Academic journal article Environmental Health Perspectives

Evaluation of a Wildfire Smoke Forecasting System as a Tool for Public Health Protection

Academic journal article Environmental Health Perspectives

Evaluation of a Wildfire Smoke Forecasting System as a Tool for Public Health Protection

Article excerpt

Introduction

As the global climate continues to change, more frequent and intense wildfire events and longer wildfire seasons are expected (Flannigan and Van Wagner 1991; Wotton and Flannigan 1993; Wotton et al. 2010). Wildfire smoke can degrade local, regional, and global air quality (Dirksen et al. 2009; Dutkiewicz et al. 2011; Viswanathan et al. 2006). Exposure to wildfire smoke has been associated with adverse cardiopulmonary health effects, with the most consistent associations being found for respiratory outcomes (Dennekamp and Abramson 2011), including dispensations of respiratory reliever medications (Caamano-Isorna 2011; Elliott et al. 2013), physician and emergency department visits (Henderson et al. 2011; Lee et al. 2009; Rappold et al. 2011), and hospital admissions (Delfino et al. 2009; Henderson et al. 2011; Johnston et al. 2007; Morgan et al. 2010; Tham et al. 2009).

Among the different constituents of the complex smoke mixture, [PM.sub.2.5] (particulate matter [less than or equal to] 2.5 [micro]m in aerodynamic diameter) has been the most consistently elevated and widely measured exposure metric (Naeher et al. 2007; Sapkota et al. 2005). Tools conventionally used for estimating wildfire smoke exposures include surface [PM.sub.2.5] monitoring and remote sensing products such as the National Oceanic and Atmospheric Administration's (NOAA) Hazard Mapping System (HMS; U.S. Department of Commerce 2013), which produces hand-drawn smoke plumes by integrating images from multiple satellites (U.S. Department of Commerce 2013). These tools, however, have important limitations. For example, although monitoring networks may accurately reflect ground-level [PM.sub.2.5] concentrations with adequate temporal resolution, they typically do not cover all populated areas affected by fire smoke, and monitors can fail when affected by heavy smoke or actual fire. On the other hand, data from remote sensing products may cover vast geographic areas, but they cannot measure ground-level concentrations, they have different sampling frequencies, and observations can be obscured by clouds. Furthermore, both of these tools provide only retrospective or near-real-time observations. From the perspective of supporting public health responses during wildfire smoke episodes, prospective information is more desirable.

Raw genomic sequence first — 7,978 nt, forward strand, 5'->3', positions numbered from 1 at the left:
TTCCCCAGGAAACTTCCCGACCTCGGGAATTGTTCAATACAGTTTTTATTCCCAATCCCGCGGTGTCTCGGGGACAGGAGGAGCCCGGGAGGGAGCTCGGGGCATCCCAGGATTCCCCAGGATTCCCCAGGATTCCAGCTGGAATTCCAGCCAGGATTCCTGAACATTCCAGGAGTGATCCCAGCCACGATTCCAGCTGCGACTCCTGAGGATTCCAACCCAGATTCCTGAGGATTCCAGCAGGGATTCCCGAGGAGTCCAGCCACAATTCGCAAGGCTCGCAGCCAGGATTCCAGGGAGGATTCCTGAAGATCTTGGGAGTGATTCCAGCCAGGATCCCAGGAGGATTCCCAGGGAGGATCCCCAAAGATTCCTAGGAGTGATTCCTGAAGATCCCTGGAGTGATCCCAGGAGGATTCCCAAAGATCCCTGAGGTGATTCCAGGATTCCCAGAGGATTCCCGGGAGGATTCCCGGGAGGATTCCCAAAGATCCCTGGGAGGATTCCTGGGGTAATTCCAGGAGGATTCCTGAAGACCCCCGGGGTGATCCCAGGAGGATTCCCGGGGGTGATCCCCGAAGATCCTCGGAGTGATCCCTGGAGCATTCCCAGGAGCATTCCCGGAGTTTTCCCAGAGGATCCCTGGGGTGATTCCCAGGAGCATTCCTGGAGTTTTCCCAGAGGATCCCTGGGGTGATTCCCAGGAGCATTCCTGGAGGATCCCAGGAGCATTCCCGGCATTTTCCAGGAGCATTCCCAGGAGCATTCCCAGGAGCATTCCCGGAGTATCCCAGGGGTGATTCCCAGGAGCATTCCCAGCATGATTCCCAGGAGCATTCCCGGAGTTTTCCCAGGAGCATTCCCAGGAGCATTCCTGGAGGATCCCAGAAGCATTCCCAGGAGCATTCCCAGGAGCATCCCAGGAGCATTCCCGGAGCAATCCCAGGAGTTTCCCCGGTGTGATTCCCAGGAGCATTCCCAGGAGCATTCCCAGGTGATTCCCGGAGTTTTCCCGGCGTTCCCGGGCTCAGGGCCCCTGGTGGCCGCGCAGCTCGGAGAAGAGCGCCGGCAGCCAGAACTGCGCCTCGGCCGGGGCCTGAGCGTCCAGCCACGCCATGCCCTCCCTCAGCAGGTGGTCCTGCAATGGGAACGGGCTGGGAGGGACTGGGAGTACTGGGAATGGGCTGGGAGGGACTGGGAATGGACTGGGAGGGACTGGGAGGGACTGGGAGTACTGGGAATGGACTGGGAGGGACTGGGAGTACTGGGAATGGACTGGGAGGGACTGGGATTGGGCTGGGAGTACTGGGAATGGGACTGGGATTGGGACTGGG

Forecasts have been implemented for many health hazards, including extreme heat (Hajat et al. 2010), pollen (Pasken and Pietrowicz 2005), and ultraviolet radiation (Burrows et al. 1994). An important motivation for using forecasting tools is to provide prospective information for public health actions in order to mitigate the adverse impacts before the hazards actually occur. To support the utility of forecasts for health protection, it is important to know a) whether forecasts are accurate and precise compared with reference measurements, and b) whether forecasts are associated with population health responses. Most evaluations of forecasting models address only the first question, but for an exposure without a "gold standard" reference measurement, like wildfire smoke, answering the second question is also important. Here we address both questions in an integrated evaluation of the operational BlueSky Western Canada Wildfire Smoke Forecasting Framework (BlueSky; http://www.bcairquality.ca/bluesky/).

BlueSky has produced publicly available forecasts of [PM.sub.2.5] concentrations from wildfires up to 60 hr in advance since 2010. Detailed information about the system is described elsewhere (Sakiyama 2013). Briefly, meteorological forecasts, fire locations, fuel consumption estimates, and smoke emissions estimates are combined in a dispersion model to estimate the resulting ground-level [PM.sub.2.5] concentrations in the modeling domain (Figure 1). To date there has been no systematic, quantitative evaluation of general BlueSky performance or of the associations between BlueSky output and population health indicators. …

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